By David Cho, Michael D. Shear and Michael S. Rosenwald
Washington Post Staff Writers
Saturday, November 8, 2008
With fresh evidence that the U.S. economy is shedding jobs even faster than expected, President-elect Barack Obama said yesterday that his top concern is passage of a multibillion dollar stimulus package to create jobs.
In his first news conference since winning the presidency, Obama said he would tackle the nation's financial crisis "head on" and called on Congress and the White House to approve a stalled stimulus plan that could include money for new public works projects and aid for the nation's teetering automakers. If it does not get passed soon, he said, "it will be the first thing I get done as president of the United States."
Obama's remarks followed a meeting in Chicago of his top economic advisers and a spate of dire news on the economy. The government said 240,000 jobs were lost in October and the unemployment rate surged to 6.5 percent, its highest level since 1994. GM and Ford reported massive losses for the third quarter and warned that they need government aid because if the economic situation fails to improve, they run the risk of not having enough cash to operate.
"Tens of millions of families are struggling to figure out how to pay the bills and stay in their homes," Obama said, standing before a row of economic luminaries such as former Treasury secretary Robert E. Rubin and former Federal Reserve chairman Paul A. Volcker. "Their stories are an urgent reminder that we are facing the greatest economic challenge of our lifetime, and we're going to have to act swiftly to resolve it."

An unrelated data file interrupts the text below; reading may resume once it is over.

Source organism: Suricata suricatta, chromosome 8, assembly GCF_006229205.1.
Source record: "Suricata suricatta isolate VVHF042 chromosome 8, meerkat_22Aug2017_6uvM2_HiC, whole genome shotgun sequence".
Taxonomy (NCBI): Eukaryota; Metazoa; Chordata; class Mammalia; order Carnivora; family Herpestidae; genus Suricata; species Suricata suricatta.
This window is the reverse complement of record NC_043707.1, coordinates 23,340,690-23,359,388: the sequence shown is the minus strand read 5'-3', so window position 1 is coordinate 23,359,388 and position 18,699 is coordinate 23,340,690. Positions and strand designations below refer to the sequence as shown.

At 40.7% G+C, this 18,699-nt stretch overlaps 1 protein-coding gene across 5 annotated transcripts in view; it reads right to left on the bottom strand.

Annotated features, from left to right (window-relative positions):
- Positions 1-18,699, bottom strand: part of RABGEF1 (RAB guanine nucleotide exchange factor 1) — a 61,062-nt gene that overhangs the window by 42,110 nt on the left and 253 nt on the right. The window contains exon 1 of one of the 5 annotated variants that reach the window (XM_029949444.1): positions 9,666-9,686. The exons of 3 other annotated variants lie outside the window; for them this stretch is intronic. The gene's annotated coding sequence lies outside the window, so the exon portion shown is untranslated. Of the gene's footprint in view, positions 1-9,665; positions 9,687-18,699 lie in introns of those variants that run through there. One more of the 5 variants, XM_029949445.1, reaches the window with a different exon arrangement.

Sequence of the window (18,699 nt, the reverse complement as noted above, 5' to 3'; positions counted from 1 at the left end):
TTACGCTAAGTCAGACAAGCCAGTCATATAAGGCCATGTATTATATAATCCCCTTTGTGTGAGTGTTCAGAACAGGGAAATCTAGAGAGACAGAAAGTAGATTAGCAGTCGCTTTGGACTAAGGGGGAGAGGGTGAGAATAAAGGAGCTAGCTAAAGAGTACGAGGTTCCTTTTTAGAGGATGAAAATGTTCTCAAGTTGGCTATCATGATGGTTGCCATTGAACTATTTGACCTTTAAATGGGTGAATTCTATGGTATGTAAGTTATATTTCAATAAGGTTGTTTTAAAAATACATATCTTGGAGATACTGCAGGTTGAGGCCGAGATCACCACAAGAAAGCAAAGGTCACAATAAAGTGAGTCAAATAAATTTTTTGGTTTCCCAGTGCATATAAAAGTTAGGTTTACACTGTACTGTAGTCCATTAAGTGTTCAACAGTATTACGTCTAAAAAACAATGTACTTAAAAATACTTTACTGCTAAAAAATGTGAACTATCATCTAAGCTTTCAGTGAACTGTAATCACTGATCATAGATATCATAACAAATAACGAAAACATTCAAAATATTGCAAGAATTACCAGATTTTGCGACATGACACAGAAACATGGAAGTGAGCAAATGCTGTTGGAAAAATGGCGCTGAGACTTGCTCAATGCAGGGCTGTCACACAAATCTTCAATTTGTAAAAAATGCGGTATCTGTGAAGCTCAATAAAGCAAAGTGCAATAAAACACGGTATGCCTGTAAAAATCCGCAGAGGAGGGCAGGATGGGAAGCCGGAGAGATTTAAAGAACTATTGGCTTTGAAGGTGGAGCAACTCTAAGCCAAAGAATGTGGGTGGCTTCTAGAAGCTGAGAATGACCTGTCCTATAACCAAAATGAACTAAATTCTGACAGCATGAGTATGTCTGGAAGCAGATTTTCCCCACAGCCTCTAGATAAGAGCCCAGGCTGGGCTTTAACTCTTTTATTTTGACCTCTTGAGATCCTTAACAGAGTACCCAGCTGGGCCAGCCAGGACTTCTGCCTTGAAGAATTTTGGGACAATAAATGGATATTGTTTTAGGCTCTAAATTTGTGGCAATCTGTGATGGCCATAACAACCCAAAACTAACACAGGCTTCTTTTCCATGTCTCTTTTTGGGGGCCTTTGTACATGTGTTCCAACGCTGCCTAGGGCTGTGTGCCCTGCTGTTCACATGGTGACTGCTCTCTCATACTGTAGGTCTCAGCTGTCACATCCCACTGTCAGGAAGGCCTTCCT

The president-elect called on members of both parties to "set politics aside for a while" to deal with the economic crisis. Yet politics continued in Washington as congressional Democrats and the White House clashed over the stimulus package and free trade agreements.
The White House signaled yesterday that it is likely to oppose stimulus proposals from Democrats, arguing that the ideas mentioned so far would have little immediate impact and that the $700 billion rescue plan approved last month needs more time to play out.
The outlines of the Democrats' stimulus plan are similar to the version the House approved Sept. 26, providing a 13-week extension of unemployment benefits as well as increased funding for food stamps, infrastructure projects and to states for Medicaid costs. Also on the table is a proposal to double the $25 billion in low-interest loans to automakers to produce more fuel-efficient vehicles.
Speaking to reporters before Obama's news conference, White House spokesman Tony Fratto said the administration would review any legislation but that the stimulus proposals floated by Democrats are "very limited and very forward-looking and long range," such as large-scale public infrastructure projects that could take years to complete.
Fratto also dismissed proposals for another extension of unemployment benefits, noting that one extension had already been approved and that some states could extend benefits further with federal matching funds.
Issuing a threat to the Bush administration, House Majority Leader Steny H. Hoyer (D-Md.) said Democrats were prepared to forgo a planned lame-duck congressional session unless President Bush commits to a compromise stimulus bill.
"We still don't have any agreement," Hoyer said. "Clearly there's no point in us doing something if the administration is going to take the position that they're not going to sign something."
Leaving Congress shuttered would close the door on Bush's legislative accomplishments, a particular blow to his free-trade agenda as the long-sought pact with Colombia still awaits House and Senate approval.